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Old 01-22-2019, 02:05 PM
Crash Crash is offline
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Quote:
Originally Posted by paranoidgarliclover View Post
The thing is that what you've written above doesn't quite address the thrust of what Musk wrote.... which was that the company doesn't know if can be profitable w/ a $35000 car. So the question isn't so much when the cheaper 3 will come but what will happen if it sells in large quantities. Colin Chapman, I think, always warned about chasing volume w/ a cheaper car.... There's a reason why all makes try to move their cars upward; it's b/c the profit margins are higher.

As for the bugs being in the initial cars.... The S just fell off of CR's recommended list for a drop in reliability, so I don't think it was just an initial thing.

As for Tesla getting more attention than other cars.... Yes, that's probably partially true. But that's what Mercedes said back in the mid 1990s, when it's reliability ratings fell off a cliff. It said that its buyers were more picky than buyers of cheaper cars. And, as someone who had both Mercedes and cheaper car at the same time, I can assure that MBs reliability (and even perceived quality) stunk to high hell during the mid 1990s into the early 2000s. I'd actually argue that buyers of cheaper cars are more picky b/c they're spending more of their discretionary income on the car and have more at stake.
Here is a quote from the letter sent to employees:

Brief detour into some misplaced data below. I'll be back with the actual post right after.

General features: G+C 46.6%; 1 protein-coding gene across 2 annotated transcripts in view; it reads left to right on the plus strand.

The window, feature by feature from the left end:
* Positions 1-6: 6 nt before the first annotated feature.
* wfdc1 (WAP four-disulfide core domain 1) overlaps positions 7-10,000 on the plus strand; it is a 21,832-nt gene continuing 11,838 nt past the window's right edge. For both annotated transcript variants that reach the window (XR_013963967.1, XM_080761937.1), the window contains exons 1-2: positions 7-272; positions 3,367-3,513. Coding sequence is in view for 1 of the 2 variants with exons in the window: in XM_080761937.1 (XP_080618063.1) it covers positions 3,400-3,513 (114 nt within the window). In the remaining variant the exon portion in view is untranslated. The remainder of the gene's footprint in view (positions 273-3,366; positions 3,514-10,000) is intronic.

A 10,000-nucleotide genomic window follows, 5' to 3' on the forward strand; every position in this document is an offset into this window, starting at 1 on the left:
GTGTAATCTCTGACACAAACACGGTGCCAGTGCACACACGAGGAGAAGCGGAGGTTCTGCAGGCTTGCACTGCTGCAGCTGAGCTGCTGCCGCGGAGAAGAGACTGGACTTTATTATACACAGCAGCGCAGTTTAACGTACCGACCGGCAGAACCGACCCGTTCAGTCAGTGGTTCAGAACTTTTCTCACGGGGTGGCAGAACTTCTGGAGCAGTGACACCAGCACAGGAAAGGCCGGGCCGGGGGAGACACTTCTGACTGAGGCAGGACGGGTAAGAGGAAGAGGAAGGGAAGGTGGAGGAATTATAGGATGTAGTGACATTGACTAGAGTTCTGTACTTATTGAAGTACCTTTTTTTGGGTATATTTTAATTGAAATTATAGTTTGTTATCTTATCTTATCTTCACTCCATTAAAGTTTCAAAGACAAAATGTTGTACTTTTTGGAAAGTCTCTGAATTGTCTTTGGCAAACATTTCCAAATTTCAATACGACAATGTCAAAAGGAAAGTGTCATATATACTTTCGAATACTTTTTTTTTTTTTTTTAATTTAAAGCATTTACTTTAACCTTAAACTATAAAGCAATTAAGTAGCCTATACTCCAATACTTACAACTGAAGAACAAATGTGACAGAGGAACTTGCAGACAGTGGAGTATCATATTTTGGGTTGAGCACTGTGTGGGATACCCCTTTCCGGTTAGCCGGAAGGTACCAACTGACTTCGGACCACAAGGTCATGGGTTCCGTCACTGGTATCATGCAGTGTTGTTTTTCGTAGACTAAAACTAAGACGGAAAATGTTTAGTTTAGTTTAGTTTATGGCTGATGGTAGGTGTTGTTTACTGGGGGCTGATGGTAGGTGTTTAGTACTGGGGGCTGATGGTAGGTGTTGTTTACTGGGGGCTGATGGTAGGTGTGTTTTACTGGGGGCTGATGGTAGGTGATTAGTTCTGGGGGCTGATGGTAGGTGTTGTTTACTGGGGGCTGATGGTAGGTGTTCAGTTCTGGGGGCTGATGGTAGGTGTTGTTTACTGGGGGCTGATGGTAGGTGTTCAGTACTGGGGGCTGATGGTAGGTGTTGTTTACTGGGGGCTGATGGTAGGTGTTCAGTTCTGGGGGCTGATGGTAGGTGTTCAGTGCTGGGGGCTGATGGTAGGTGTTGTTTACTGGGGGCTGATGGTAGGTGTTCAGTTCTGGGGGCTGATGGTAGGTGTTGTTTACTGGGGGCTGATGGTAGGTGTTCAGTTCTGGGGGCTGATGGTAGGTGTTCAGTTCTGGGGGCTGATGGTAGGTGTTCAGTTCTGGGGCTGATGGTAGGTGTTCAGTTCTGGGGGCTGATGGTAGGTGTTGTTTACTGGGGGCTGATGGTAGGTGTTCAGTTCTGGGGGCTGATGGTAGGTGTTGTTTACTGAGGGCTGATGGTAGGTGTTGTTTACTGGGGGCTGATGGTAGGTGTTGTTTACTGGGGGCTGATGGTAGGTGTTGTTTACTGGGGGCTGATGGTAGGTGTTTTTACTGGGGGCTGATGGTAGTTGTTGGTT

Tesla will need to make these cuts while increasing the Model 3 production rate and making many manufacturing engineering improvements in the coming months. Higher volume and manufacturing design improvements are crucial for Tesla to achieve the economies of scale required to manufacture the standard range (220 mile), standard interior Model 3 at $35k and still be a viable company. There isn't any other way

They never say Tesla won't be able to do it, they only say if they don't make the cuts, they won't be able to make the $35K version to be sustainable from a profitability perspective.

This said - we don't know what the $35K version will offer for features / etc. If you go order a Tesla now, any other paint colour beyond black costs extra. So, unless you're ordering a bare bones version, that is black, you won't be getting a $35K brand new Tesla. This strategy is pretty common in the auto industry; but Tesla has gotten so much buzz from it - I think it's going to bite them in the rear...hence, I don't think they should have lead w the $35K version in their unveiling. I REALLY think it's going to bite them in the rear when they announce / show Model Y (likely March) and they still haven't produced the $35K version...Had they had said $45K Model 3, they would have done much better from a PR perspective, been able to announce Model Y in March - and used that as an opportunity to say 'oh, by the way, starting in 3 months, a $35K version of Model 3 will be available. That would have delivered a MUCH better outcome for them

Can you send the link for the CR report showing that Model S fell off? I just picked up this years CR and it didn't show that...I'm a Canuck, so maybe it's different?? Doubtful - but I am curious.

Specific to Mercedes - I wasn't talking about reliability; I was talking about QC for the car (panel gaps / etc). A buddy of mine bought a BMW (brand new) and I was stunned by the poor production quality of that (gaps, poor fit and finish on the inside / etc)...point being that all cars have these issues - just some companies are are assumed to be fantastic - when they're really just average or good. A good example, most consumers think Kia is garbage - however their QC is arguably some of the best in the industry; ANY company should be looking at them as a gold standard for panel gaps (especially the newer Optima); conversely, Toyota QC is just average IMO.

Ultimately we all have our biases. I am obviously biased towards Tesla - and (as might have been picked up at times) can not stand Nissan. The good thing is that we can discuss these opinions in a forum like this :)
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